EGYPTIAN PHARAOHS

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Pharaoh was the ancient Egyptian name for the office of kingship. The term began as a reference to the king's palace, but the meaning loosened over the course of Egyptian history until in the late period it was interchangeable with the Egyptian word for king. Such rulers were believed to be the incarnation of Horus.

 

Etymology

 

The term Pharaoh ultimately derives from a compound word written as pr-`3 also spelt par'o in texts, used only in larger phrases like smr pr-`3 'Courtier of the Great House', with specific reference to the buildings of the court or palace itself. From the Twelfth Dynasty onward the word appears in a wish formula 'Great Home, may it live, prosper, and be in health', but only with reference to the buildings of the court rather than the king himself.

 

However, the earliest instance where pr-`3 is used specifically to address the king is in a letter to Amenhotep IV (Akhenaten) in the mid-Eighteenth Dynasty (1550-1292 BC) which is addressed to 'Pharaoh, all life, prosperity, and health!'. . From the Nineteenth Dynasty onwards pr-`3 on its own was used as regularly as hm.f 'His Majesty'. The term therefore evolved from one specifically referring to a building to a respectful designation for the king or prince, particularly by the Twenty-Second Dynasty and Twenty-Third Dynasty. By this time, the Late Egyptian word is reconstructed to have been pronounced *par-ʕoʔ whence comes Ancient Greek φαραώ pharaō and then Late Latin pharaō. From the latter, English obtained the word "Pharaoh". Over time, *par-ʕoʔ evolved into Sahidic Coptic prro and then rro (by mistaking p- as the definite article prefix "the" from Ancient Egyptian p3).

 

A similar development, with a word originally denoting an attribute of the king eventually coming to refer to the king himself, can be discerned in a later period with the Arabic term Sultan.

 

 

Regalia

 

The king of Egypt wore a double crown, created from the Red Crown of Lower Egypt and the White Crown of Upper Egypt. In battle, the pharaoh wore a blue crown of a different shape. All of these crowns were typically adorned by a uraeus, which was doubled under the Twenty-Fifth Dynasty.

 

The pharaoh also wore a striped headcloth called the nemes, which may be the most familiar pharaonic headgear. The nemes was sometimes combined with the double crown, as it is on the statues of Ramesses II at Abu Simbel.

 

The pharaoh would also wear a false beard made of goat hair during rituals and ceremonies [1].

 

Egyptologist Bob Brier has noted that despite its widespread depiction in royal portraits, no actual ancient Egyptian crown has been discovered. Tutankhamun's tomb, discovered largely intact, did contain such regal items as his crook and flail, but not a crown. Crowns were assumed to have magical properties, and Brier's speculation is that there were items a dead pharaoh could not take with him which therefore had to be passed along to his living successor.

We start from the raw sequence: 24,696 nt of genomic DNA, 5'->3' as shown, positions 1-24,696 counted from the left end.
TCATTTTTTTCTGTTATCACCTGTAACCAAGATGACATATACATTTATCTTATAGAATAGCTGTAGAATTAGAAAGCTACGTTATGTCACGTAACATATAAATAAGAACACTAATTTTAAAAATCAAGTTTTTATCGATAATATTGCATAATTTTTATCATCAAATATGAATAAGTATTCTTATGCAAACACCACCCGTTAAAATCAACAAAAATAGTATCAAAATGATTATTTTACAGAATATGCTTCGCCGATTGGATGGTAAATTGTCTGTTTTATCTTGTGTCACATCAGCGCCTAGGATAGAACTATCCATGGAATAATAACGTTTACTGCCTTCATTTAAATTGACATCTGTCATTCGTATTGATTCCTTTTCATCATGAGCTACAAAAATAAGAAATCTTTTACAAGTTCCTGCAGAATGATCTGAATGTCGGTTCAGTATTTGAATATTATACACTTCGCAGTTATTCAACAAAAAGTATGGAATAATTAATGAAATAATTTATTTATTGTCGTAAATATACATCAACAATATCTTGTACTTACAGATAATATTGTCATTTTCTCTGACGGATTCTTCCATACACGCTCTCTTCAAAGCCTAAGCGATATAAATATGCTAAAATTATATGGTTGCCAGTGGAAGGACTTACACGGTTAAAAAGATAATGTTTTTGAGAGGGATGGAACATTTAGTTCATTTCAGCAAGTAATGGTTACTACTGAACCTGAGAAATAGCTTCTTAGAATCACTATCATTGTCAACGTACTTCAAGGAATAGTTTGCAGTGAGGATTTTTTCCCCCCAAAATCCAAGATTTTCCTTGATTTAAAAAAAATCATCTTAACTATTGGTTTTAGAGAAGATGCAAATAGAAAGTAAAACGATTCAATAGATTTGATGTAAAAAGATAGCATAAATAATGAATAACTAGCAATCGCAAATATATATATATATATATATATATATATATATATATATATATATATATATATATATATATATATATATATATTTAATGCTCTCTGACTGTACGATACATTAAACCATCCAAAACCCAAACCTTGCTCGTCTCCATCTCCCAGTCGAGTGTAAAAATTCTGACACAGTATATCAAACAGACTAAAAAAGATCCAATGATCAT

Titles

 

The official titulary of the king by the Middle Kingdom consisted of five names; for some rulers, only one or two of them may be known.

 

Of the three great non-consort Queens of Egypt (Hatshepsut, Sobeknefru, and Twosret), at least Hatshepsut took the title in the absence of an existing word for "Queen regnant". Also notable is Nefertiti who was made co-regent (the pharaoh's equal) during the reign of Akhenaten. Some scholars further suspect that her disappearance coincides with the rise of Smenkhkare to the throne after Akhenaten's death, making Nefertiti yet another female pharaoh in Egyptian history.

 

During the eighteenth dynasty (sixteenth to fourteenth centuries B. C.) the title Pharaoh was employed as a reverential designation of the king. About the late twenty-first dynasty (tenth century B. C.), however, instead of being used alone as before, it began to be added to the other titles before the king's name, and from the twenty-fifth dynasty (eighth to seventh centuries B. C.) it was, at least in ordinary usage, the only title prefixed to the royal appellative. For instance, the first dated instance of the title Pharaoh being attached to a king's name occurs in Year 17 of Siamun on a fragment from the Karnak Priestly Annals. Here, an induction of an individual to the Amun priesthood is dated specifically to the reign of Pharaoh Siamun. This new practise was continued under his successor Psusennes II and the twenty-first Dynasty kings. Meanwhile the old custom of referring to the sovereign simply as Per'o continued in traditional Egyptian narratives.